Precision Shooting Equipment – Engineered for Success

PSE CEO Pete Shepley and AZ Game & Fish Department Commissioner Eric Sparks.

The story of Precision Shooting Equipment (PSE) has a familiar beginning. An individual has an idea and through hard work, innovation and determination, becomes a success. It’s a story that while not exclusively American, is one that has been the overarching inspiration for so many successful companies. From the start, PSE founder and CEO Pete Shepley has kept the personal, hands-on approach to designing and building bows while building a reputation for quality and making PSE the largest privately owned archery manufacturing company in the United States.

I was lucky enough to be invited to join a tour of PSE’s Tucson, Arizona manufacturing facility, along with representatives of Arizona Game & Fish Department, headed by Commissioner Eric Sparks. Pete Shepley and his son Jonathan were our guides for the tour and pointed out the more than 40 operations that occur to turn a chunk of solid aluminum into a functional and accurate bow.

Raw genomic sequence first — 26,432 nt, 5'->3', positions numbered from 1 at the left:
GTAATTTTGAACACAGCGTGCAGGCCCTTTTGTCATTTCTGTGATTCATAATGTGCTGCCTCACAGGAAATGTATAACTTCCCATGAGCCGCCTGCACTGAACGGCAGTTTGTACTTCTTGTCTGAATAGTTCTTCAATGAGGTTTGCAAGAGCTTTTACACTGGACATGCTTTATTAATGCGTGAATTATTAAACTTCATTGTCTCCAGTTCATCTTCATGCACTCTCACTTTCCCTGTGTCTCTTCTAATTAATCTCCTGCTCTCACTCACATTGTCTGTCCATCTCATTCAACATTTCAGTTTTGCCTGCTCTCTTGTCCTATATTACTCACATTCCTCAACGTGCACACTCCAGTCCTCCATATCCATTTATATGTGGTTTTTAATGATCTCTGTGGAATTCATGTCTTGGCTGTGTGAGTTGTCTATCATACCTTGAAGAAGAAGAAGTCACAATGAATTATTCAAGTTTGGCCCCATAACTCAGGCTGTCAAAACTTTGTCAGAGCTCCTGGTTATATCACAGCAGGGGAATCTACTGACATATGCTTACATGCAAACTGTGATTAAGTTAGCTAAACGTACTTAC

Covering an entire city block, the PSE facility is where ideas become reality. New designs for cams, releases, bows, virtually anything that can be used in archery is prototyped, tested, tweaked and redesigned until it becomes a product ready to be released to the public.

While I expected a majority of the steps to create a PSE bow to be automated, I was struck by the number of steps that are done by hand when crafting a PSE bow.

PSE CEO Pete Shepley shows the cast blank and the finish milled riser for a PSE bow.

All bow handles begin as a solid piece of aluminum. For the entry-level bows, this starts as a cast aluminum handle that is fed into a machine that mills out the overall shape of the handle and makes the correct cuts to lighten the overall weight. Higher end bows start with a 23-pound solid billet of aluminum and the entire piece is milled from bar stock. According to Jonathan Shepley, the process takes about 10 minutes for the less expensive bows, to more than an hour for the higher end bows.